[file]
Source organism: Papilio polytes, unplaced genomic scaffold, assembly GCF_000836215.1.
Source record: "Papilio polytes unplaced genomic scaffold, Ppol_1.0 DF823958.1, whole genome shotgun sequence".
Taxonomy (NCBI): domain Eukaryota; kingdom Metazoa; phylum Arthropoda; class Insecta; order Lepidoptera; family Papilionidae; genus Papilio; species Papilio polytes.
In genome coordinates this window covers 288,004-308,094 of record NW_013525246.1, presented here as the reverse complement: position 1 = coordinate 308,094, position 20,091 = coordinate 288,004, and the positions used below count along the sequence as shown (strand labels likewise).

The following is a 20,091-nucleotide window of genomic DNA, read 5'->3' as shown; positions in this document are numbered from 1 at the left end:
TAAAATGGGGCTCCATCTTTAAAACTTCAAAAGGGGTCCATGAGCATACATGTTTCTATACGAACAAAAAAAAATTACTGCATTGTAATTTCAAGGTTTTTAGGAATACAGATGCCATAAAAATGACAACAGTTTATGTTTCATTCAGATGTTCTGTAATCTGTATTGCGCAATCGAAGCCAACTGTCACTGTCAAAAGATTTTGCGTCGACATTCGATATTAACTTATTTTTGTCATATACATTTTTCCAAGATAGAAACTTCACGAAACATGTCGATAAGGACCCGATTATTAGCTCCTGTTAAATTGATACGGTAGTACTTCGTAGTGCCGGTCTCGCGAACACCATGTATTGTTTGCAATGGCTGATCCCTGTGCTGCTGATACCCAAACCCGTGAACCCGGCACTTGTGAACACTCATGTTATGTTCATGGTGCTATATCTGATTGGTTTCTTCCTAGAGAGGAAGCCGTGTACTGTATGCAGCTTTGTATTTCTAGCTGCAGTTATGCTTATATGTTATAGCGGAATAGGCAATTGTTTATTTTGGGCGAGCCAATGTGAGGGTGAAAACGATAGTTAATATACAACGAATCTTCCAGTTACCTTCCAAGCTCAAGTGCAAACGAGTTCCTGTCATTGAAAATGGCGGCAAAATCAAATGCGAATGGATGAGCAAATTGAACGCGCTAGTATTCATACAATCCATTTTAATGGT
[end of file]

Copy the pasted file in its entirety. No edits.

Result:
Source organism: Papilio polytes, unplaced genomic scaffold, assembly GCF_000836215.1.
Source record: "Papilio polytes unplaced genomic scaffold, Ppol_1.0 DF823958.1, whole genome shotgun sequence".
Taxonomy (NCBI): domain Eukaryota; kingdom Metazoa; phylum Arthropoda; class Insecta; order Lepidoptera; family Papilionidae; genus Papilio; species Papilio polytes.
In genome coordinates this window covers 288,004-308,094 of record NW_013525246.1, presented here as the reverse complement: position 1 = coordinate 308,094, position 20,091 = coordinate 288,004, and the positions used below count along the sequence as shown (strand labels likewise).

The following is a 20,091-nucleotide window of genomic DNA, read 5'->3' as shown; positions in this document are numbered from 1 at the left end:
TAAAATGGGGCTCCATCTTTAAAACTTCAAAAGGGGTCCATGAGCATACATGTTTCTATACGAACAAAAAAAAATTACTGCATTGTAATTTCAAGGTTTTTAGGAATACAGATGCCATAAAAATGACAACAGTTTATGTTTCATTCAGATGTTCTGTAATCTGTATTGCGCAATCGAAGCCAACTGTCACTGTCAAAAGATTTTGCGTCGACATTCGATATTAACTTATTTTTGTCATATACATTTTTCCAAGATAGAAACTTCACGAAACATGTCGATAAGGACCCGATTATTAGCTCCTGTTAAATTGATACGGTAGTACTTCGTAGTGCCGGTCTCGCGAACACCATGTATTGTTTGCAATGGCTGATCCCTGTGCTGCTGATACCCAAACCCGTGAACCCGGCACTTGTGAACACTCATGTTATGTTCATGGTGCTATATCTGATTGGTTTCTTCCTAGAGAGGAAGCCGTGTACTGTATGCAGCTTTGTATTTCTAGCTGCAGTTATGCTTATATGTTATAGCGGAATAGGCAATTGTTTATTTTGGGCGAGCCAATGTGAGGGTGAAAACGATAGTTAATATACAACGAATCTTCCAGTTACCTTCCAAGCTCAAGTGCAAACGAGTTCCTGTCATTGAAAATGGCGGCAAAATCAAATGCGAATGGATGAGCAAATTGAACGCGCTAGTATTCATACAATCCATTTTAATGGT